It takes a lot of work to get films right. This means that a lot of changes occur throughout the history of the film. Sometimes this happens in the writing stage, or during pre-production, or while shooting, even when editing. However there are some ideas that you would think a creative team would immediately recognize as bad. The latest addition to this list comes from Gremlins, after Joe Dante admitted that they tried to use a monkey to play one of the titular beasts. However there was just one problem; the monkey did what was completely natural to him and simply wreaked havoc across the editing suite.
Joe Dante made this revelation to Yahoo, admitting that alongside producer Michael Finnell and executive producer Steven Spielberg, the trio struggled to figure out how to create these characters in a pre-CGI era. During this process the flirtation of using animals as the Mogwais came around, and Dante revealed what happened when they tried to work with the monkey...
Monkey excrement is probably enough to put any director off ever working with the creatures again. And we should all thank the heavens that the dressed-up monkey pooped all over their editing suite. Because this led to some of the most majestic/terrifying special effects in the history of movies.
However, despite the above excellence, I can’t help but be a tad disappointed that Dante and Gremlins’ creative team didn’t pursue the monkeys in a suit idea. Especially since, in my head at least, this is how they would have turned out:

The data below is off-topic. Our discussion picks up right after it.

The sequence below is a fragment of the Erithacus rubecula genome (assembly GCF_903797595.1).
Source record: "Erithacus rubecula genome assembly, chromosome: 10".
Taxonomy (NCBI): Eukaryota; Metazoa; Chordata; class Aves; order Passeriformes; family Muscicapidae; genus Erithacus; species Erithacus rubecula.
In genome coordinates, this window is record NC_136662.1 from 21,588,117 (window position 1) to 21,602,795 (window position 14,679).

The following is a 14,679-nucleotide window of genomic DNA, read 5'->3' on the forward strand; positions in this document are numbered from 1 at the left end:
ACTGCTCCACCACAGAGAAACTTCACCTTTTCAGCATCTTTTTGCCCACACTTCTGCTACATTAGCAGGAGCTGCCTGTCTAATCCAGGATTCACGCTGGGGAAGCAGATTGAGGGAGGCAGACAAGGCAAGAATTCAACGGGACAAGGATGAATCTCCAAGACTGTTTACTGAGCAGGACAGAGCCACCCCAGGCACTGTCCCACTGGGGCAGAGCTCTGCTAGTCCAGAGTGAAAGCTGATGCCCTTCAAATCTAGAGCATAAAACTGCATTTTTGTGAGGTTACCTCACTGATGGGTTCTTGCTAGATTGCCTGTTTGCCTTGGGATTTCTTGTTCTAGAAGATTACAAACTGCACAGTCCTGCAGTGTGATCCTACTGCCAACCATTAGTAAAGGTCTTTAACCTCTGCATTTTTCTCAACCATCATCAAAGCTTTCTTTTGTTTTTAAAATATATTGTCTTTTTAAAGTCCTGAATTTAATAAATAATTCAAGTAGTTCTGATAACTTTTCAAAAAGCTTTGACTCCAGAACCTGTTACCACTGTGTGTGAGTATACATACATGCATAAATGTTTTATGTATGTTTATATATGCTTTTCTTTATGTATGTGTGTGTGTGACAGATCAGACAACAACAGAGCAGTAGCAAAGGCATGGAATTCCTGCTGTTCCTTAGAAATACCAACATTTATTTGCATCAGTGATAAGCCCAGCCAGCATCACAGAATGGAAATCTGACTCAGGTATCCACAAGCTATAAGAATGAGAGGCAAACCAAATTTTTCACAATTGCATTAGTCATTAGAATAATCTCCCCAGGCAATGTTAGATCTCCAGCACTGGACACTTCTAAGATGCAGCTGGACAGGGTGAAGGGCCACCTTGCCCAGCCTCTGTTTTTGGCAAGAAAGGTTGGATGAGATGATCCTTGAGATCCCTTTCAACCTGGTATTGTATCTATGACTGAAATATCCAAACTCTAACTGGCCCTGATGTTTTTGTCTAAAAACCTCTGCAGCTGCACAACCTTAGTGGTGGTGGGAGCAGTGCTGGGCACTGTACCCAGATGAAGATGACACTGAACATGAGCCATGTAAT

In the end, Chris Walas’ perfectly designed Gremlins ended up making the film delightfully unique. And even though they pushed the boundaries of special effects for 1984, there were numerous limitations to the designs and they eventually ended up being hugely frustrating for the filmmakers. This was because they were so small, fiddly and repeatedly broke down. In fact, the puppet for Gizmo proved to be so infuriating that the crew apparently even created a list entitled, "Horrible Things to do to Gizmo."
Gremlins proved to be a huge hit for Joe Dante, as it grossed $153 million after being made for just $11 million. But led to the disappointing sequel Gremlins 2: The New Batch that only returned $41.5 million from its $50 million budget. Both of these films still scared the bejesus out of a generation of kids though. I’m not sure if that would have been the case if they were monkeys.
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